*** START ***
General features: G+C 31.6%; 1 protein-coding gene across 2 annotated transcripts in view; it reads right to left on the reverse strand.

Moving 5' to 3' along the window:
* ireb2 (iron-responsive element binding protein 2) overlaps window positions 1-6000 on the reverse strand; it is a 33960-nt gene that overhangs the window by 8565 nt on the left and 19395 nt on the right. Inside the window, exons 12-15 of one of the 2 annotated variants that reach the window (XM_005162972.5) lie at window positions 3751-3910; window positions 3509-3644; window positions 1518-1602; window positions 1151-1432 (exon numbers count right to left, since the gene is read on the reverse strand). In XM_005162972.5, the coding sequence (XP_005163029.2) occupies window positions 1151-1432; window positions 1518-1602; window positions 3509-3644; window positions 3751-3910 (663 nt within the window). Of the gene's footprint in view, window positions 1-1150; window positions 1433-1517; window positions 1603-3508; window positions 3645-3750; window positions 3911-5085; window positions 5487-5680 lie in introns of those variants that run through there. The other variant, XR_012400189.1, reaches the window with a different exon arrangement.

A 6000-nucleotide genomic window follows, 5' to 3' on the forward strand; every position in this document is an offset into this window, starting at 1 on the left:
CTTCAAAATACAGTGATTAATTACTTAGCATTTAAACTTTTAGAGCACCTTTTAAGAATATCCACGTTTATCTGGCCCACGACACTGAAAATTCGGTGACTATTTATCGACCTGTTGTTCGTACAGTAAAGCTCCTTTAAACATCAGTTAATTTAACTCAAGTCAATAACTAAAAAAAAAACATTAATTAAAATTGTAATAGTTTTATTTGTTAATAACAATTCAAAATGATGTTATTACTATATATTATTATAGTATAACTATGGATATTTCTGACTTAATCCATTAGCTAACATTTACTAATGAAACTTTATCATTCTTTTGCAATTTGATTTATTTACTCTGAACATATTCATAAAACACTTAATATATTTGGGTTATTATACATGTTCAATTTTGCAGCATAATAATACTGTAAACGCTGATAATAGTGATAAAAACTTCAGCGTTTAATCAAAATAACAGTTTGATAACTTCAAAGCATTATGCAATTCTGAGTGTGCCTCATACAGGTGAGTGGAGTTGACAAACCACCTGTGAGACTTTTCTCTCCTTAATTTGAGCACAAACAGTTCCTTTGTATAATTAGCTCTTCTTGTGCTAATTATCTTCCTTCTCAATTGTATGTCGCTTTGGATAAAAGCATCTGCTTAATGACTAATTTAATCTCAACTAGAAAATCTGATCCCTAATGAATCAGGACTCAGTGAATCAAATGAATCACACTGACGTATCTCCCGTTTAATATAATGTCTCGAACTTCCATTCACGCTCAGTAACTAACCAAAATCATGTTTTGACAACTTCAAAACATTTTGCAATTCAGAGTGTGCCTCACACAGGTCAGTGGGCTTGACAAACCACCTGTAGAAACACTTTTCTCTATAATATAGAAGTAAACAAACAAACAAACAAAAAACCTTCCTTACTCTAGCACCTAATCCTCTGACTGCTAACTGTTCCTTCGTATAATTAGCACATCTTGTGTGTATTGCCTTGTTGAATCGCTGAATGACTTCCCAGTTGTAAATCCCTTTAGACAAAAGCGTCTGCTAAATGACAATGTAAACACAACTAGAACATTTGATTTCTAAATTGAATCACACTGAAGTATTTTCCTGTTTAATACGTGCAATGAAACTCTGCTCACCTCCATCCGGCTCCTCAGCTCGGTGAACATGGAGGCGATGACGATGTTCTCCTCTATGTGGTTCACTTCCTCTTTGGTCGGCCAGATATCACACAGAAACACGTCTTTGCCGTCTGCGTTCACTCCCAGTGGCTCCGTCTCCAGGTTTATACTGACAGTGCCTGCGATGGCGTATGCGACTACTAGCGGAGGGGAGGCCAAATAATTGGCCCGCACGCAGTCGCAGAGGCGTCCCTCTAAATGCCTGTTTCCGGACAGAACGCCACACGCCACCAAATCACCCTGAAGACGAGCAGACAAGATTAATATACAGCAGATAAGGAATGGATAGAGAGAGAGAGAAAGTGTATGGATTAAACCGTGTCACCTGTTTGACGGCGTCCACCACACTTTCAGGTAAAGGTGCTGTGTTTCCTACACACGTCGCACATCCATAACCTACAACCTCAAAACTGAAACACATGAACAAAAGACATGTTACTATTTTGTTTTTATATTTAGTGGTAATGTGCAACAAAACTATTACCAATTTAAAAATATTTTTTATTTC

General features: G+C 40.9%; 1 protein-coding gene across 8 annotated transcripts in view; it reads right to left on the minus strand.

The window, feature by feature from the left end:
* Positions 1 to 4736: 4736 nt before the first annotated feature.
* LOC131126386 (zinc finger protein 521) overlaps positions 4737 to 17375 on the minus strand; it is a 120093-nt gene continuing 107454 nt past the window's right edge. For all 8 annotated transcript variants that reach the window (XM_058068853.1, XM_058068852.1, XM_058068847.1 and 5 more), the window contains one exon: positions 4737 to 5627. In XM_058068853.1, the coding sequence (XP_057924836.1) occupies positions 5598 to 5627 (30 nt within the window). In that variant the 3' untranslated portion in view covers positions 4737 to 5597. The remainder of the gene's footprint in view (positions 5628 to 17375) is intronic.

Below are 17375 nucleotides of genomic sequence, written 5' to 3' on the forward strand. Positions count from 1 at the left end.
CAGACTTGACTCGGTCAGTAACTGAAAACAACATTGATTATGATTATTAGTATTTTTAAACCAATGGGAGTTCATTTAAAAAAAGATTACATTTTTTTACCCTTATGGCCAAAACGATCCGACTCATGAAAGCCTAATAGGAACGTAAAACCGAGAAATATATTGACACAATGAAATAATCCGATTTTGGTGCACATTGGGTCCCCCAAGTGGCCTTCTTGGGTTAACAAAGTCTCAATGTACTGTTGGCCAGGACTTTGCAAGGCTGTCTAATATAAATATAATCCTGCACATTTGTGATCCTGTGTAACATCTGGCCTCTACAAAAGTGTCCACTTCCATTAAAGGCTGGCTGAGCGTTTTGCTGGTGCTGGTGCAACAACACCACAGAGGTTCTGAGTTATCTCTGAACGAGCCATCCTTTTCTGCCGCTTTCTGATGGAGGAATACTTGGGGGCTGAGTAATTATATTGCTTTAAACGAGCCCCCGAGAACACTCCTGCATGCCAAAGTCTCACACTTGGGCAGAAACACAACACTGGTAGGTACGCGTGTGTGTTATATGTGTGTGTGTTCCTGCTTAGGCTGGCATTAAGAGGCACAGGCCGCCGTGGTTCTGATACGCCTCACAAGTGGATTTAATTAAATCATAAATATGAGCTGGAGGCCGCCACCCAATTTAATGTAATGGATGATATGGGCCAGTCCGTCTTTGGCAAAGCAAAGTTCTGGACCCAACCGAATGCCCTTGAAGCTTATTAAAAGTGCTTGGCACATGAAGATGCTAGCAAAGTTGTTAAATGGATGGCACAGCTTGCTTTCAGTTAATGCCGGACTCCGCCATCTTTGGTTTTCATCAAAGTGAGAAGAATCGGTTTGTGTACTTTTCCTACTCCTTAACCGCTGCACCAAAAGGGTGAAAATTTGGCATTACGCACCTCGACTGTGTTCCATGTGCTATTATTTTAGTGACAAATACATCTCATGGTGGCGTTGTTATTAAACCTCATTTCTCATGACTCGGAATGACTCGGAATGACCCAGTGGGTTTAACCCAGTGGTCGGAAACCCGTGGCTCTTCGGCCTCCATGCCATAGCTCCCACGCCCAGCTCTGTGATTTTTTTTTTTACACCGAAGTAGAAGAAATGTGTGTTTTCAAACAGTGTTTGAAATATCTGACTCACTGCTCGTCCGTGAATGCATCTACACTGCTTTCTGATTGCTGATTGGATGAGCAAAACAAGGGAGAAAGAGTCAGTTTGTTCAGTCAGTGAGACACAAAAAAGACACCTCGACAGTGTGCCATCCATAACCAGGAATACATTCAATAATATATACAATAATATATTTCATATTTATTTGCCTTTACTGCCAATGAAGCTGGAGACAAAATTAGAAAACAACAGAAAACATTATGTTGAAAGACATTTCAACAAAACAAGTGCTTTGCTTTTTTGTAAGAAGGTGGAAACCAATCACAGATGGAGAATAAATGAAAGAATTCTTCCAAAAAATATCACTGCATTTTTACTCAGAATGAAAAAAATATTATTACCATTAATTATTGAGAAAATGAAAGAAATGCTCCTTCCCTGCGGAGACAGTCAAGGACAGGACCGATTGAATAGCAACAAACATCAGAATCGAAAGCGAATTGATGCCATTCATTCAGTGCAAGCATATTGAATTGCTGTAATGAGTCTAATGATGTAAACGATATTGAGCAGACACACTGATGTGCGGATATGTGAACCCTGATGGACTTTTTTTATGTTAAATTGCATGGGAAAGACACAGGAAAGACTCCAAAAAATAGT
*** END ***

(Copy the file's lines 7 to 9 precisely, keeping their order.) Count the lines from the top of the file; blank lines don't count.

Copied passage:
The window, feature by feature from the left end:
* Positions 1 to 4736: 4736 nt before the first annotated feature.
* LOC131126386 (zinc finger protein 521) overlaps positions 4737 to 17375 on the minus strand; it is a 120093-nt gene continuing 107454 nt past the window's right edge. For all 8 annotated transcript variants that reach the window (XM_058068853.1, XM_058068852.1, XM_058068847.1 and 5 more), the window contains one exon: positions 4737 to 5627. In XM_058068853.1, the coding sequence (XP_057924836.1) occupies positions 5598 to 5627 (30 nt within the window). In that variant the 3' untranslated portion in view covers positions 4737 to 5597. The remainder of the gene's footprint in view (positions 5628 to 17375) is intronic.